Although Gulf Coast LNG exports are expected to drive the bulk of U.S. natural gas demand growth in the coming years, Mexico and Arizona could play vital roles in easing natural gas takeaway constraints out of the Permian Basin, according to NGI’s Patrick Rau, director of strategy and research.
Recently completed newbuild pipelines from the basin – namely Gulf Coast Express Pipeline LLC, Permian Highway Pipeline (PHP) and Whistler Pipeline LLC – all span west-to-east, connecting the Permian with either the Agua Dulce or Katy hubs.
While these projects helped to ease takeaway congestion, Permian natural gas production has grown by about 2.1 Bcf/d so far this year, Rau noted, far more than any other producing region in the Lower 48. The Energy Information Administration this week also revised upward its U.S. gas production forecast for 2023, driven largely by the Permian.
“It’s of little wonder that so much Permian gas has been headed east towards the Gulf of Mexico, considering 80% or more of incremental Lower 48 demand for natural gas through 2030 is expected to come from the Gulf Coast,” Rau said.
However, developments to the west and south “could have major implications on future gas flows from West Texas.”
These developments include “a renewed spirit and willingness” by Mexico’s Comisión Federal de Electricidad (CFE) “to work with foreign entities,” Rau said. The state-owned power generator is Mexico’s largest consumer and marketer of natural gas, procuring essentially all of its supplies via pipeline from the United States.
Its international fuel procurement arm, CFE International LLC (CFEi), transacted 3.8 Bcf/d during the second quarter, according to an NGI survey.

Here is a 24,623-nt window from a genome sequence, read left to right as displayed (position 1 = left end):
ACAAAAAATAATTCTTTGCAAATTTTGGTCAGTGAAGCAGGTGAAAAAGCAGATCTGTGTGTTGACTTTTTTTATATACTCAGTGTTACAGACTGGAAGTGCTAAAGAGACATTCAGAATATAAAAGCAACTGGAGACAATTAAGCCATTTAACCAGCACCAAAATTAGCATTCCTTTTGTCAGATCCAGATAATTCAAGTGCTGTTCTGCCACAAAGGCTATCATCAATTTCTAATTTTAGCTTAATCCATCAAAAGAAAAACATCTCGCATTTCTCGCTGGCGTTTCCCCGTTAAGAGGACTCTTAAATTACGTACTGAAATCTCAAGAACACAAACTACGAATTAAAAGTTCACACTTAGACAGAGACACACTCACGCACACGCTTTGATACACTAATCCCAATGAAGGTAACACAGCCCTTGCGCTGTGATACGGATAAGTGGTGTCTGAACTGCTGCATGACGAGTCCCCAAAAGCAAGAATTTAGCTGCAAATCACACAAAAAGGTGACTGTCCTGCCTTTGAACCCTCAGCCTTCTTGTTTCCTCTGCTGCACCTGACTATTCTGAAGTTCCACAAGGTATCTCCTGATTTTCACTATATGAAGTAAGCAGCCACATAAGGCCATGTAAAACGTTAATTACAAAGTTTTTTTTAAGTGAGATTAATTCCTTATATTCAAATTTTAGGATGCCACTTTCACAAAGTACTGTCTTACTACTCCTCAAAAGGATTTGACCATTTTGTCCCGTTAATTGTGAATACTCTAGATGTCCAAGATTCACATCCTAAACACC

Speaking in November at the LDC US-Mexico Natural Gas Forum in San Antonio, CFEi CEO Miguel Reyes told the audience that, “We’re working together in partnerships and within the framework of Mexican law to take advantage of excess natural gas capacity…”
CFE, as the anchor shipper, has commissioned about 3 Bcf/d of pipeline capacity to be built that would connect West Texas supply with demand centers in Mexico. However, NGI estimates less than half of that capacity is currently being used, Rau said.
West Texas gas supply to Mexico is growing rapidly, however, namely via Fermaca’s Waha-to-Guadalajara system.
Rau also cited liquefied natural gas export terminals planned for Mexico’s Pacific Coast as a potential outlet for Permian gas.
These projects, such as Sempra’s Energía Costa Azul Phase 1 liquefaction terminal, would be “massively in the money” if they entered service today, Rau said, because of high gas prices in Europe and Asia.
Natural Gas Storage in Arizona?
On the U.S. side of the border, Rau cited recent comments by Kinder Morgan Inc. management that it is exploring the potential for a natural gas storage project in Arizona.
“We believe that this is potentially hugely significant for a number of reasons,” Rau said. For one, it “could alleviate some of the pressure in California following the reduced capacity” at the Aliso Canyon storage facility in Los Angeles County.
It also could provide extra protection in the event of another freeze-off in West Texas similar to what happened during Winter Storm Uri in 2021.
In addition, underground storage in Arizona could facilitate intermittent service on the El Paso Natural Gas system as the share of variable output wind and solar generation continues to grow.
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Storage capacity in Arizona also could serve the Mexican market, which lacks storage of its own, Rau said.
Finally, it could serve as an outlet for gas production from the Rockies region of the United States, according to Rau.
TC Energy Corp.’s Stanley Chapman III, vice president for U.S. and Mexico natural gas pipelines, also said recently that discussions have begun around a “strategic gas reserve, which would be supported by U.S. gas storage, recently commenced with various parties to ensure Mexican demand could be met without interruption, particularly on peak days.”
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